The court held that Supershield was liable to Siemens under the terms of the indemnity. The court further held that, in any event, Supershield would have been liable on breach of contract for the resulting losses caused by the faulty installation of the nut-and-bolt connection that caused the flooding. On the facts, the settlement was a reasonable one. Legal advice had been sought prior to the settlement and the case against Siemens was strong. The settlement of approximately 50% of the claim was reasonable in the circumstances as it was within the range of settlements which reasonable people in Siemens’ position might have made. Siemens was entitled to recover the full £2.72 million it had paid out.

The Significance of Supershield

This case is a useful summary of the law relating to the recovery of monies from a third party where the claim is based on an earlier claim against the claimant by another party. This case is especially important because it affirms the post-Civil Justice Reform stance of encouraging mediation and settlement.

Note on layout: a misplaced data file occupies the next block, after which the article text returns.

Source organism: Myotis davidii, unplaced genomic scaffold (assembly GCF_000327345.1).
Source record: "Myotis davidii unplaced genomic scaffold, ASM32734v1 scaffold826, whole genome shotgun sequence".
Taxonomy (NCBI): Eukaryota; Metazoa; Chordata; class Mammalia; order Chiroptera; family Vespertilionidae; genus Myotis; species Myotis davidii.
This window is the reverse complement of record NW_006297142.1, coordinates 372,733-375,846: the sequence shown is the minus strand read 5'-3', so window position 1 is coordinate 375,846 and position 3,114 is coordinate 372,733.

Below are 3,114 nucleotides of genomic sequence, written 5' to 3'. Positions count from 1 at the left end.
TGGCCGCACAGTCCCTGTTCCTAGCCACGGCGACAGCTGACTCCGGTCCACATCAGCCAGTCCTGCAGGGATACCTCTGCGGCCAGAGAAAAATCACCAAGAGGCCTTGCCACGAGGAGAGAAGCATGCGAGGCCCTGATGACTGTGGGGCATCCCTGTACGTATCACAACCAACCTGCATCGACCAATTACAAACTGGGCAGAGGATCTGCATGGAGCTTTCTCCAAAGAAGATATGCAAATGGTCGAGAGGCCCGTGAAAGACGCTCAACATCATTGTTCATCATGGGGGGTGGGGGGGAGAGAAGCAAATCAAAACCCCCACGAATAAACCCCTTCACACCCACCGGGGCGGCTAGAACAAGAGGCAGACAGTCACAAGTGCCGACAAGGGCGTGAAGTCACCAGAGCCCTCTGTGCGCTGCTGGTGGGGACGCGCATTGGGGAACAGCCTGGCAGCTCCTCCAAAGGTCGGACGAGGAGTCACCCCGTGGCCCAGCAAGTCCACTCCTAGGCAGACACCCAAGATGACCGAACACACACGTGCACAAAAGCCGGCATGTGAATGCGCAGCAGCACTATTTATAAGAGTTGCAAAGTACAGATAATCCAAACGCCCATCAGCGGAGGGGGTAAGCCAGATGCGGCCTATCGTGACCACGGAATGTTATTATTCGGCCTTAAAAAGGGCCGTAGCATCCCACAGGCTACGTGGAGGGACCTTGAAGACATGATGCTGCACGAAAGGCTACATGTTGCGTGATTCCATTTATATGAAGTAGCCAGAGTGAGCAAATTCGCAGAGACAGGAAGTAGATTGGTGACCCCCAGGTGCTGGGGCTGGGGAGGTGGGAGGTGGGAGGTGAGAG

From the perspective of a settling contractor, this case provides it with comfort on when it may recover from its lower tier subcontractor. For the lower tier subcontractor, it will be to its advantage if it provides its input to the settlement proceedings so that if a recovery action is brought against it, it can cite reasons that the sum settled is not reasonable (e.g. its valid views and input were ignored by the settling contractor, etc). Ultimately each case depends on its own facts and the principles of this case provide guidance.